FIG. 1 is a diagram that represents a scanned-beam system according to an embodiment. The system includes a controller 105 coupled to one or more lasers 110, one or more detectors 115, and one or more laser directing elements 120. In an embodiment, the controller 105 may vary the intensity of the lasers 110 as well as the sensitivity of the detectors 115. In addition, the controller 105 may control the laser directing elements 120 to cause the light generated from the lasers 110 to be sent to various locations of a scanning area 125. In some embodiments, the laser directing elements 120 may oscillate at a known or selectable frequency. In such embodiments, the controller 105 may direct the light from the lasers 110 via the laser directing elements 120 by controlling when the lasers 110 emit light. Light that reflects from the scanning area 125 may be detected by the detectors 115. The detectors 115 may generate data or signals (hereinafter “data”) regarding the light reflected from the scanning area 125 that is sent back to the controller 105. This data may be used to generate an image frame that corresponds to the scanning area 125.

Images may be detected at a specified or selected frame rate. For example, in an embodiment, an image is detected and converted into a frame 30 times per second.

In accordance with the subject matter described herein, in some embodiments, light comprises visible light. In other embodiments light comprises any radiation detectable by the detectors 115 and may include any combination of infrared, ultraviolet, radio, gamma waves, x-rays, and radiation of other frequencies in the electromagnetic spectrum.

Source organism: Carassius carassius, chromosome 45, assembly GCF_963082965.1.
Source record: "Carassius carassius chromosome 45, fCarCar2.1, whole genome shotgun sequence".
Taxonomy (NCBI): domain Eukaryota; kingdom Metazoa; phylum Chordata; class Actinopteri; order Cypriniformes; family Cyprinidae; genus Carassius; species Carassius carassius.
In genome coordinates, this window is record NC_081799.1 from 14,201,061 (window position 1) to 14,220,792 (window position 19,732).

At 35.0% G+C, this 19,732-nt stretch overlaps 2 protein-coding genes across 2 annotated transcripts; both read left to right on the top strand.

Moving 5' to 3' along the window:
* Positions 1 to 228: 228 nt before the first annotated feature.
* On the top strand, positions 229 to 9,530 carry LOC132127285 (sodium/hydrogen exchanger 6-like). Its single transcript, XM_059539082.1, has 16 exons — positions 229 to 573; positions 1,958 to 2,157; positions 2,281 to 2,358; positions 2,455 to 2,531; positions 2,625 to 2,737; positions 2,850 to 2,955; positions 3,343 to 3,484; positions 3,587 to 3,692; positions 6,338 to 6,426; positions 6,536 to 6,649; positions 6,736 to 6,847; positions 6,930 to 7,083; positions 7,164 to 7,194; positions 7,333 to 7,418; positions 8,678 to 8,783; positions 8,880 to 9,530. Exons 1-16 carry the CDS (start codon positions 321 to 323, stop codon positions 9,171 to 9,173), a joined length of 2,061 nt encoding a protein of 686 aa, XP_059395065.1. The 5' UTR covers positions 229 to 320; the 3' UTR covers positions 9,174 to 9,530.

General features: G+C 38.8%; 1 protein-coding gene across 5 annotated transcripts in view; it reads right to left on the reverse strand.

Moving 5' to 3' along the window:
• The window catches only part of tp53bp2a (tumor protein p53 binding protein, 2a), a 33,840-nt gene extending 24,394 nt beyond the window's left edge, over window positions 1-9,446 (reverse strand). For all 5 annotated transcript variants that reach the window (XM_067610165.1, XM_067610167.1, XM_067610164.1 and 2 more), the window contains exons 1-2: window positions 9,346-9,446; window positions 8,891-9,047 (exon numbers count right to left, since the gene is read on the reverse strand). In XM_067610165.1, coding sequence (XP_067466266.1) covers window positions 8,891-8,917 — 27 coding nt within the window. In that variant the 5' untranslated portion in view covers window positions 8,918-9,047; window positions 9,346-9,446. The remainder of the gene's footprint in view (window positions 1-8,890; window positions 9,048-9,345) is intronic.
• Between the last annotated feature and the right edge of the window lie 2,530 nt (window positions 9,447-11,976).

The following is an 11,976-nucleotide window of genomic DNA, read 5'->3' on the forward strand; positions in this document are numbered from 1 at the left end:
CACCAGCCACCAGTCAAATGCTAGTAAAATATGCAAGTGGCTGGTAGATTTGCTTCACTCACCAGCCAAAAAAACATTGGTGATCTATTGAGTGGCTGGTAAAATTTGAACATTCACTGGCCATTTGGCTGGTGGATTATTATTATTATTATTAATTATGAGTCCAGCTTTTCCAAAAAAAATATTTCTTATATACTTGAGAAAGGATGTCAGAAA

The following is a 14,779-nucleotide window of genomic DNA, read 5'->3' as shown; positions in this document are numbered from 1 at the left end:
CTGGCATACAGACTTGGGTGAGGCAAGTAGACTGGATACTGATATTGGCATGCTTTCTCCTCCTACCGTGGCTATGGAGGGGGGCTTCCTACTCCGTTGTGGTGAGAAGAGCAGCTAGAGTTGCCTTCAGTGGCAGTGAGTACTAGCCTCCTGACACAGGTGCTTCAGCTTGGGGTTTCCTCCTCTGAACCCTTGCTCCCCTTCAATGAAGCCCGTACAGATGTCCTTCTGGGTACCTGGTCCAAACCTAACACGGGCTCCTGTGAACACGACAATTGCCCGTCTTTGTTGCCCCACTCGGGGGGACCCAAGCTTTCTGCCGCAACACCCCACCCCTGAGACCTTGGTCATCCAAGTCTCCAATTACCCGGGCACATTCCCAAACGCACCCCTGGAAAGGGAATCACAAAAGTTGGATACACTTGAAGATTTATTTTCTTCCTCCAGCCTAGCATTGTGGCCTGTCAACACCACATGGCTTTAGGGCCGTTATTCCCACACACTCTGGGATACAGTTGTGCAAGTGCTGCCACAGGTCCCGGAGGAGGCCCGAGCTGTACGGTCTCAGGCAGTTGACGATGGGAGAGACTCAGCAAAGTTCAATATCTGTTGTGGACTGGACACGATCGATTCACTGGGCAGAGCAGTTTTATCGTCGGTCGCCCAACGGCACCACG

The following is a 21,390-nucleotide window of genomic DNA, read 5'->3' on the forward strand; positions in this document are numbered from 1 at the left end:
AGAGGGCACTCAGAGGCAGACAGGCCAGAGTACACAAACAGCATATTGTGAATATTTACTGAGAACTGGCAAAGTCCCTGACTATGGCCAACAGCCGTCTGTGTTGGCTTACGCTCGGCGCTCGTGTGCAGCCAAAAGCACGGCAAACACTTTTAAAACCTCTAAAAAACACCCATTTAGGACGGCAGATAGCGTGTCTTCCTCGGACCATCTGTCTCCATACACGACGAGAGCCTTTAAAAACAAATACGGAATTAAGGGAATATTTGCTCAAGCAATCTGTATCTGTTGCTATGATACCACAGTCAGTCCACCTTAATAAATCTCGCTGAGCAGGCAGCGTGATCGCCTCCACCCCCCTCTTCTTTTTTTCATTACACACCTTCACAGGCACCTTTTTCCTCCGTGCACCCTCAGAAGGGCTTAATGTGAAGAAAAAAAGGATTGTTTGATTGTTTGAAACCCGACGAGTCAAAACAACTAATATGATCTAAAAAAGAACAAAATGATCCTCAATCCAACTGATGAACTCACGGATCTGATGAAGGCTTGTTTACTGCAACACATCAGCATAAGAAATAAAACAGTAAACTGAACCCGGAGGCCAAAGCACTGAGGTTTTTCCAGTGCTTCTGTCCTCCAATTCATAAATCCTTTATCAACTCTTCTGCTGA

The controller 105 may comprise one or more application-specific integrated circuits (ASICs), discrete components, embedded controllers, general or special purpose processors, any combination of the above, and the like. In some embodiments, the functions of the controller 105 may be performed by various components. For example, the controller may include hardware components that interface with the lasers 110 and the detectors 115, hardware components (e.g., such as a processor or ASIC) that performs calculations based on received data, and software components (e.g., software, firmware, circuit structures, and the like) which a processor or the like executes to perform calculations. These components may be included on a single device or distributed across more than one device without departing from the spirit or scope of the subject matter described herein.